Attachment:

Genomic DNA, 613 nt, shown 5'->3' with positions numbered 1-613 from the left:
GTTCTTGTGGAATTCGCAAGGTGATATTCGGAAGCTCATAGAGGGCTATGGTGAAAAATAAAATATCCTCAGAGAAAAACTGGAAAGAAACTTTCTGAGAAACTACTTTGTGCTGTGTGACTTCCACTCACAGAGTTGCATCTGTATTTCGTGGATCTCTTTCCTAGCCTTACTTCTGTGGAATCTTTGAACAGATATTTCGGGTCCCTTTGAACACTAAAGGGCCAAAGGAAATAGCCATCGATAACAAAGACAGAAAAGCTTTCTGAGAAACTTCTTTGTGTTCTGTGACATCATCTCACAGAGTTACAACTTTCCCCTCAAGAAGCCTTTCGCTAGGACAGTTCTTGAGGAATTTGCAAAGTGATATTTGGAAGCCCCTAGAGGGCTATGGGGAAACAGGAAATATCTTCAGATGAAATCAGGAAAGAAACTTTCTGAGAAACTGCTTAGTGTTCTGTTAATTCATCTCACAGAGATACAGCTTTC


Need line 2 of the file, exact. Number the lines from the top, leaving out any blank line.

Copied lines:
GTTCTTGTGGAATTCGCAAGGTGATATTCGGAAGCTCATAGAGGGCTATGGTGAAAAATAAAATATCCTCAGAGAAAAACTGGAAAGAAACTTTCTGAGAAACTACTTTGTGCTGTGTGACTTCCACTCACAGAGTTGCATCTGTATTTCGTGGATCTCTTTCCTAGCCTTACTTCTGTGGAATCTTTGAACAGATATTTCGGGTCCCTTTGAACACTAAAGGGCCAAAGGAAATAGCCATCGATAACAAAGACAGAAAAGCTTTCTGAGAAACTTCTTTGTGTTCTGTGACATCATCTCACAGAGTTACAACTTTCCCCTCAAGAAGCCTTTCGCTAGGACAGTTCTTGAGGAATTTGCAAAGTGATATTTGGAAGCCCCTAGAGGGCTATGGGGAAACAGGAAATATCTTCAGATGAAATCAGGAAAGAAACTTTCTGAGAAACTGCTTAGTGTTCTGTTAATTCATCTCACAGAGATACAGCTTTC